“How’s the pain lovely?” chirped the bubbly nurse as she plunged a beeping thermometer into my ear. “Shocking”, I shot back. “On a scale of one to ten, with ten being the worst, how would you rate it?” It was a question that I would hear many times over and became an expert in answering. “A TEN DEFINITELY”. “I’ll get you some Endo”. I had no idea what ‘Endo’ was, but it sounded good. Anything to stop the agonizing pain. It wasn’t long before that magic four lettered pain killer became my best friend.

    The lady in the next bed to me bellowed down her mobile phone. ‘MUM, THERE’S NO VISITORS ALLOWED COS OF BLOODY COVID’. I looked over at my other roommates. One was complaining to the nurses about his cold cup of tea and the other was snoring his precious head off with the midday movie blasting through his sky-high TV set. We were all doing our best to survive; none of us wanted to be there. There would be no peace and quiet for me today, just like all the other days. I had no choice but to suck it up. Tomorrow I would be transferred to another hospital for my big three-hour op.

    After eight long days laying in two different hospital beds, I got the all clear to get up and have a shower. Not a shower in the usual form; more like a highly planned surgical manoeuvre. “I just have to get some garbage bags for your leg and arm, then you can hobble as best you can on your good leg on the gutter frame,” said the nurse. The very thought of getting out of bed terrified me, as did the hobbling on one leg. Somehow, I managed to get to the bathroom in one piece. I tentatively pivoted my bagged-up body onto the safety of the shower chair. The feeling of the warm, soothing water cascading over my body was exhilarating as was the luxury of having clean, freshly washed hair. I had taken my first wobbly steps in my recovery and in the coming weeks I would master the tricky arts of ‘bagging’, ‘pivoting’ and ‘hobbling’ on one leg.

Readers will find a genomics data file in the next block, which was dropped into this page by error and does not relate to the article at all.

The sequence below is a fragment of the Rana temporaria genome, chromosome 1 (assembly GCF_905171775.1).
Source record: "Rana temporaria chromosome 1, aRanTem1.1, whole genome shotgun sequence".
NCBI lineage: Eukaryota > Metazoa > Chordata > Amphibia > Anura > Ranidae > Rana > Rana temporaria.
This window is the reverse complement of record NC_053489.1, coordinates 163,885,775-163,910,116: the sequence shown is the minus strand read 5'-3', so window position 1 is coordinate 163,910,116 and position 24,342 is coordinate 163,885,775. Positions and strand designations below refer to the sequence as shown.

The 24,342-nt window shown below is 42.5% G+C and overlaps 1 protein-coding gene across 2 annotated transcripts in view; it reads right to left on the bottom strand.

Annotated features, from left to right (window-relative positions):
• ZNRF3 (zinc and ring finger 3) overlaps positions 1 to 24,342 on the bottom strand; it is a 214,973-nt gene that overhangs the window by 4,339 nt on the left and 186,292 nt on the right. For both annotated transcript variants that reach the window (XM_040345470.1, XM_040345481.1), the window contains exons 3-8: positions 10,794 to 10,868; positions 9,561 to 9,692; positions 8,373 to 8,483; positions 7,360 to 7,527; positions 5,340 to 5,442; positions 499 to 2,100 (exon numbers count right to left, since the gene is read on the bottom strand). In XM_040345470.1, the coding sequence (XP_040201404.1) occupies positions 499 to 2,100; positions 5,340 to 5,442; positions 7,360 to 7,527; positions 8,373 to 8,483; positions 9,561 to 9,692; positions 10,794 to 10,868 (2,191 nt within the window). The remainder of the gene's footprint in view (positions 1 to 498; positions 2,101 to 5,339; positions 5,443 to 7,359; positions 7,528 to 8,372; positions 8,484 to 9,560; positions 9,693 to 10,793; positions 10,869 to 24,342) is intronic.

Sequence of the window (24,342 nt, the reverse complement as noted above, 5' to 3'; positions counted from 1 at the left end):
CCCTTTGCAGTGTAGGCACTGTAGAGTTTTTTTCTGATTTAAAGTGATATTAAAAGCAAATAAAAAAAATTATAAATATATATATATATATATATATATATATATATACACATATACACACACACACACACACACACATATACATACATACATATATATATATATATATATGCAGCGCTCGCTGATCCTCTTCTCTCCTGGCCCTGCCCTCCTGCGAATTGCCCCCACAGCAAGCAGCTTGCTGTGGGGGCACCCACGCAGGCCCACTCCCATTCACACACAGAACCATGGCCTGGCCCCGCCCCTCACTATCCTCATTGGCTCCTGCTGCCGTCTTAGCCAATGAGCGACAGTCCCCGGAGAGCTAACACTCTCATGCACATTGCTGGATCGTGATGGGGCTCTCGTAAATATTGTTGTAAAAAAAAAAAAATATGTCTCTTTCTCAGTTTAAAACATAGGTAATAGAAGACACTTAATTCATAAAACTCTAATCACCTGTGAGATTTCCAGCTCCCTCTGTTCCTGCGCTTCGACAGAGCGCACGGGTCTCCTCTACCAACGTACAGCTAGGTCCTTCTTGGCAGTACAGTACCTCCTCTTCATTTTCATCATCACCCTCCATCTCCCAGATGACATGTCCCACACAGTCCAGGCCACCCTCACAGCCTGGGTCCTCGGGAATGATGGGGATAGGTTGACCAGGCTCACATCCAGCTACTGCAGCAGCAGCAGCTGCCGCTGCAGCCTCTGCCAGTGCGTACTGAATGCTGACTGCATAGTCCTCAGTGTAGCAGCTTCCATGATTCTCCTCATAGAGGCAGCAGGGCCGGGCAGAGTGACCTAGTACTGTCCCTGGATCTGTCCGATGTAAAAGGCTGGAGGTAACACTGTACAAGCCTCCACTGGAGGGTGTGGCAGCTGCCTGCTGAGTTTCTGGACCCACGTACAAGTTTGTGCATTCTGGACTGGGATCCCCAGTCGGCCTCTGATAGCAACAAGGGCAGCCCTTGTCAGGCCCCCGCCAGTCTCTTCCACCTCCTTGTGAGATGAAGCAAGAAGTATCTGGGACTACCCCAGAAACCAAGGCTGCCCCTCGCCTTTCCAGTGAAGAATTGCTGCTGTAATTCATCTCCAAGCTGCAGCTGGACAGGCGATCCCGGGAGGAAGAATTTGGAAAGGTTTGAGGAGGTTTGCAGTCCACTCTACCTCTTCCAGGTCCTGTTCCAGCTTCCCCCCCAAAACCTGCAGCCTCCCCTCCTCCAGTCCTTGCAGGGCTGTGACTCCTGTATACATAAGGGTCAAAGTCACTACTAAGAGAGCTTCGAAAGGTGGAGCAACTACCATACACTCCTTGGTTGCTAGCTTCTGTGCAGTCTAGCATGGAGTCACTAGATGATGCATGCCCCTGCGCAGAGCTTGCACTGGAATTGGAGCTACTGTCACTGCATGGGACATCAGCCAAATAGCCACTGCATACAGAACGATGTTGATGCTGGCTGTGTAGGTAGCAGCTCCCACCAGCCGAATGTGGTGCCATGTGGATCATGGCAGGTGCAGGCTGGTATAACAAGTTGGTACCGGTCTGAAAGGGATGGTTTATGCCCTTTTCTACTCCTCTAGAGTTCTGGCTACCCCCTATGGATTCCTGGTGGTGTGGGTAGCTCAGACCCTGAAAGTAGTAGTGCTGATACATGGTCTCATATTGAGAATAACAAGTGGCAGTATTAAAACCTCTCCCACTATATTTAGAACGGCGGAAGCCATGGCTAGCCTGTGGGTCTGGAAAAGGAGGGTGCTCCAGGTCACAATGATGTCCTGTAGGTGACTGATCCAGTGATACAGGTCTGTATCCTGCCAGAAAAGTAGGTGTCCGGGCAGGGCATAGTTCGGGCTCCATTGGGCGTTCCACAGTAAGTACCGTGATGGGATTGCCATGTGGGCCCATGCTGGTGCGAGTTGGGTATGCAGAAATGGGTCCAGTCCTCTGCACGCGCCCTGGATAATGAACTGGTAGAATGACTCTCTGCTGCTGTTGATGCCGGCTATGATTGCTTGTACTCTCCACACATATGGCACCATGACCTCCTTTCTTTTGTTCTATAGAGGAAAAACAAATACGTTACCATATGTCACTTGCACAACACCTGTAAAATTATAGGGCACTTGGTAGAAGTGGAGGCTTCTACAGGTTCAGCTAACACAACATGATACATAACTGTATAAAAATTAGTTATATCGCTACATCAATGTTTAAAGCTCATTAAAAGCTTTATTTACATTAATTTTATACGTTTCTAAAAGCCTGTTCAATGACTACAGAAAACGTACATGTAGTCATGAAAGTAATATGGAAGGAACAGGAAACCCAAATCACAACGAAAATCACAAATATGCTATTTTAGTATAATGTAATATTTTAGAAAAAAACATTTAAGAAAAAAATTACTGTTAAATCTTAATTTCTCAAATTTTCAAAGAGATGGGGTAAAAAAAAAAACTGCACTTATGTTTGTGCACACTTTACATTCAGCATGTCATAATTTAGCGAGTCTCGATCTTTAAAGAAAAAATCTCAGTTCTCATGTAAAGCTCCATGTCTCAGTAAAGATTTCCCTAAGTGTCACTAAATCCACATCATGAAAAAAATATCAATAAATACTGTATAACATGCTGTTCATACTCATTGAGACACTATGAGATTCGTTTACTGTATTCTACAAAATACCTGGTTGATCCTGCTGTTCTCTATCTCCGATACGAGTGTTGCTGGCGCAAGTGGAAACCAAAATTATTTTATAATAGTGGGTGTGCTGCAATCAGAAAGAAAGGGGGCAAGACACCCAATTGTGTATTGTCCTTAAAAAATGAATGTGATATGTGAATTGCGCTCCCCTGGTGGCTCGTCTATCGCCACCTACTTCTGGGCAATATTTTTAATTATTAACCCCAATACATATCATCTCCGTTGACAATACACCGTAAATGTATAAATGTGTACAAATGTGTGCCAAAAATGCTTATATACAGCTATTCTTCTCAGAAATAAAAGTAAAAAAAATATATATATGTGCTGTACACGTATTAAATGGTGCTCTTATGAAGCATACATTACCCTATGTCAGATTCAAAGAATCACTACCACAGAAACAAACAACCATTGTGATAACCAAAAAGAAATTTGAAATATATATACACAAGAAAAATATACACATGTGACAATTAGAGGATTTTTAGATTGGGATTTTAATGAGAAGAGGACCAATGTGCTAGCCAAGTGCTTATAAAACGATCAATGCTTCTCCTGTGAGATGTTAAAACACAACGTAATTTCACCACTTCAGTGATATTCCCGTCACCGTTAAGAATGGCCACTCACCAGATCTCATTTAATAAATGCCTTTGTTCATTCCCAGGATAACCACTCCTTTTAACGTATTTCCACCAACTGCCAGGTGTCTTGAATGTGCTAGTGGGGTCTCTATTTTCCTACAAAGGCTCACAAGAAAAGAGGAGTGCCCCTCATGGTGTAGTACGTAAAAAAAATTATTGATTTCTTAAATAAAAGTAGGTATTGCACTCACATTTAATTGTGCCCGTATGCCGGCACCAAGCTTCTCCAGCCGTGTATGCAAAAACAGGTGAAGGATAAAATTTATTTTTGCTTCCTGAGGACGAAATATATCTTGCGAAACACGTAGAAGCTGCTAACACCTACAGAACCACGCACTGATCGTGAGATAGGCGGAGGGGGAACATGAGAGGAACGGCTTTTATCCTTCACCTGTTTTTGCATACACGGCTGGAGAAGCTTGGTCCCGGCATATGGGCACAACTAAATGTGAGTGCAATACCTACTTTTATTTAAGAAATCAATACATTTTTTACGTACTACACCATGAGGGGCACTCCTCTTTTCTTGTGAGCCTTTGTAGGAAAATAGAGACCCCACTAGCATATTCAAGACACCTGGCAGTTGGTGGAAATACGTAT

The doctors gathered around my bed in deep discussion. “Your operation went well. I’m really happy with it, said my surgeon. All eyes were on my heavily bandaged braced leg and my arm in a blue cast. “No weight bearing for eight weeks. You’ll be here for another few days then we’ll ship you off to rehab. AND no more standing on Wheelie Bins hey.” I loved a doctor with a sense of humour. There were no arguments from me on that subtle piece of practical advice.

    The view from my two-bed rehab ward was spectacular. A beautiful old oak tree set on a manicured lawn with rolling hills in the distance. It was the perfect setting for the start of my difficult journey ahead. 

    Word had got around about me; I was the talk of not one but three hospitals. There was no escaping my infamous tag, ‘The Wheelie Bin Lady’. The nurses were all intrigued as to why I would step on one in the first place. My reply was always the same, STUPIDITY. I was humbled that most of them had some degree of empathy for me and replied, ‘We’ve all done some silly things in our time’.